HMS: You've authored both “Rotter World” and the “Vampire Hunters Trilogy.” Is it hard going from one project to the next? Is there a difficulty in getting in the mind of new characters? Especially in the case of the Vampire Hunters Trilogy when you've had more time getting into a specific story/set of characters?

SB: I had written all three books in The Vampire Hunters trilogy before Rotter World, so it was easy to transition from one series to another. After Rotter World was completed, I started three other major projects. Then the publisher of Rotter World contacted me and said they wanted two sequels. Now I’m finding it difficult to switch from one concept to another. Usually I stick with one project until I hit a mental block, then I shift to another. The plus side is I’m always writing. The down side is sometimes it’s months before I get back to a project, and by then I’ve lost my continuity.

HMS: You have a soon-to-be-released novel “Yeitso.” What spoilers can you dish out for us here at HMS? How does it compare to your previous works?

SB: Sorry, no spoilers. Though the cover art does provide a few hints as to what the monster is.

Yeitso is unlike anything else I’ve written. I grew up in Boston watching Creature Double Feature on WLVI Channel 56, and fell in love with the giant monster movies of the 1950s. Big bugs, enormous reptiles, underwater creatures. If Hollywood made a movie about it, I watched it. As my homage to those movies that influenced me so much, I wrote Yeitso so that it reads like a 1950s monster movie. There is no explicit sex. The language is toned down (not a single F bomb in the book). And even the blood and gore are dialed back to a PG-13 level. This is the type of novel I’d let my twelve-year-old daughter read.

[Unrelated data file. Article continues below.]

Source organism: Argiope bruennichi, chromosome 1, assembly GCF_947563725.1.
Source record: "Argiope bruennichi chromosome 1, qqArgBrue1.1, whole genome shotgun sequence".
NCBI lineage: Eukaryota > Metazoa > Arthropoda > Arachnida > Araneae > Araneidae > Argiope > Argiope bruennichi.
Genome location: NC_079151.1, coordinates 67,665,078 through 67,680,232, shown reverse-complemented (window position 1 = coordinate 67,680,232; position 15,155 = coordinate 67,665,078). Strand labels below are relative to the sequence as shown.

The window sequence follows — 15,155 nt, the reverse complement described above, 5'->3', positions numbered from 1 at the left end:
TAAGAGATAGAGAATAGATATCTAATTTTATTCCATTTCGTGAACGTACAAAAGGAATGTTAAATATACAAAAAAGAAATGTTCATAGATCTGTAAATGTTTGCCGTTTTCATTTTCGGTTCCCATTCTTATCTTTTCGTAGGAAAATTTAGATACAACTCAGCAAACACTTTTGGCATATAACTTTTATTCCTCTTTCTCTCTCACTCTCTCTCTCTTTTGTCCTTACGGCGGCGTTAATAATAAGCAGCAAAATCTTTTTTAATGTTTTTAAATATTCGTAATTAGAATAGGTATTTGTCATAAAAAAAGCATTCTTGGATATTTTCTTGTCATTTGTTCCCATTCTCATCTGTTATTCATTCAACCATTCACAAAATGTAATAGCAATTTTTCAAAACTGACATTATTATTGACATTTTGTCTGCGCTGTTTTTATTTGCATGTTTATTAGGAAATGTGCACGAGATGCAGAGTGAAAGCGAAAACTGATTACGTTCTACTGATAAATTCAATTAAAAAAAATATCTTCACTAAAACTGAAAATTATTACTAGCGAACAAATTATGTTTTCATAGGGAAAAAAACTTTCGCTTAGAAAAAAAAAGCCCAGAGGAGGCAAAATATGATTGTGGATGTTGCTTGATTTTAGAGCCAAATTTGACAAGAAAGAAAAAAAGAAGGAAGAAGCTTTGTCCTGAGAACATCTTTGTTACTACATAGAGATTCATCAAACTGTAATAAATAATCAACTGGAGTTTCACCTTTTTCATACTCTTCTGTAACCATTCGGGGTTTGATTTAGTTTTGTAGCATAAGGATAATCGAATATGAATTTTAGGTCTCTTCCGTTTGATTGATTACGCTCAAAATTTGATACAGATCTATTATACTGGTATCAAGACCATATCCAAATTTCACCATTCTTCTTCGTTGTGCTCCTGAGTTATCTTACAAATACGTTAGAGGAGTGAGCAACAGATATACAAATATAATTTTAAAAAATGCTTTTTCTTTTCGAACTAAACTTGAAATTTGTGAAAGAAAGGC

HMS: What do you feel your novels/stories bring to the horror genre? What do you hope to get across to fans who are maybe just discovering your work?

SB: My novels are pure entertainment. There are underlying themes in them; for example, The Vampire Hunters is an allegory for the war on terror. But I don’t believe in beating my readers over the head with a political or social subtext. My books are meant to be escapism. If you liked the bad-ass vampires from Blade or 30 Days of Night, then you’re going to love the bloodsuckers in The Vampire Hunters. If you like gory descriptions of decayed zombies eating their way through groups of humans, then you’ll enjoy Rotter World.


"Yeitso is unlike anything else I’ve written."

HMS: Horror is often mixed with other genres. Do you like to explore others or do you consider your projects to be deeply rooted in horror specifically?

SB: I don’t mind mixing genres. It forces me to write outside of my comfort zone, which is always a good thing. Several years ago I wrote a steampunk zombie short story titled “Last Flight of the Bismarck” in which I came up with the idea of a patient zero zombie driven by a steam engine and hydraulics. The young adult series I’m working on now also draws a little from fantasy and steampunk.